Fig. 3. The “one cent magenta” from British Guiana issued in 1856.
Fig. 4: The two four cent stamps from 1856.
Postmaster Dalton was not satisfied with the design and ordered, as a security measure, that the stamps should all be signed. The unique “one cent magenta”, as well as the two 4 cent stamps shown is signed E.D.W. by the postal clerk E.D. Wight in Georgetown.
It is supposed, that the stamps were in use for only eight to ten weeks until new stamps arrived from England. They are therefore very rare. Especially the one cent stamps because people do not keep old newspapers.
How was the unique “one cent magenta” found, and what happened to the stamp later.
In 1873 the 12 year old Scottish schoolboy, Louis Vernon Vaughan, who lived in Guiana, found the stamp among the letters of his uncle. Some weeks later he sold it to Neil Ross Mckinnon, who was a local stamp collector, for six schillings.
Fig. 5. The finder of the “one cent magenta”, Louis Vernon Vaughan, and the local stamp collector Neil Ross Mckinnon, who bought the stamp for six schillings.
As you can see from the table belowthe unique “one cent magenta” have had 13 owners during the last 167 years. Among them the most famous stamp collector ever, Phillip von Ferrary. He assembeled the most complete worldwide collection that has ever existed, or is likely to exist. He also owned other extremely rare stamps as the unique “Treskilling Yellow of Sweden”, the “Two cent Hawaii Missionary of 1851” and the only known cover featuring both values of the first Mauritius “Post office” stamps.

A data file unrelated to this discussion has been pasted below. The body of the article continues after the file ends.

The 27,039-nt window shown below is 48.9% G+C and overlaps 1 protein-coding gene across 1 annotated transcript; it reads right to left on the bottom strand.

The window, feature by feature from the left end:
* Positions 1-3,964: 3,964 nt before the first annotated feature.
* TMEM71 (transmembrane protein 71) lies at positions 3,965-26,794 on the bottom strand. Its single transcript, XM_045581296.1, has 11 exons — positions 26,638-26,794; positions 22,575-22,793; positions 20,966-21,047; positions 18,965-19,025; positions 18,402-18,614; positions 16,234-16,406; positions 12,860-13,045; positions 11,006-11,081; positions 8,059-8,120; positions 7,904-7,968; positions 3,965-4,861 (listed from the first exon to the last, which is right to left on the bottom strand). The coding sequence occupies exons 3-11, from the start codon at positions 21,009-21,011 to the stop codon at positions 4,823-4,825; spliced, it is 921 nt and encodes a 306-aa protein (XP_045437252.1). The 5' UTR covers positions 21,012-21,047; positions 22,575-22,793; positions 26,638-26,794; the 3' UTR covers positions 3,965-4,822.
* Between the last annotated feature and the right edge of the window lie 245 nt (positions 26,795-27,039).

|List of owners and personal marks since 1856|
|Name||Year(s) owned||Personal mark||Nationality||Notes|
|Andrew Hunter||1856-1873||None||United Kingdom||Original recipient of the stamp by mail|
|Louis Vernon Vaughan||1873||None||United Kingdom||Hunter’s nephew who, aged 12, found the stamp among his uncle’s personal letters in Georgetown, Guiana|
|Neil Ross McKinnon||1873-1878||None||United Kingdom||A local collector, he at first declined to buy it, feeling it was a bad specimen; while he owned the stamp, British Guiana started to garner attention from the philatelic world|
|Thomas Ridpath||1878||None||United Kingdom||Liverpool dealer. He recognized its rarity and bought it “on the spot” for £120. Just days later, he sold it to Ferrary in Paris, perhaps for about £150|
|Philipp de la Rénotière Von Ferrary||1878-1917/20[a]||Purple trefoil within a circle||Austria/
|The famous collector, who kept the stamp for several decades; during this time, it became known as the “Rarest Stamp in the World”|
|French government||1920-1922||None||France||Ferrary died in 1917, and France seized his stamp collection. It was auctioned in Paris between 1921 and 1926; at this time, the wider world finally saw an image of the famed 1c magenta|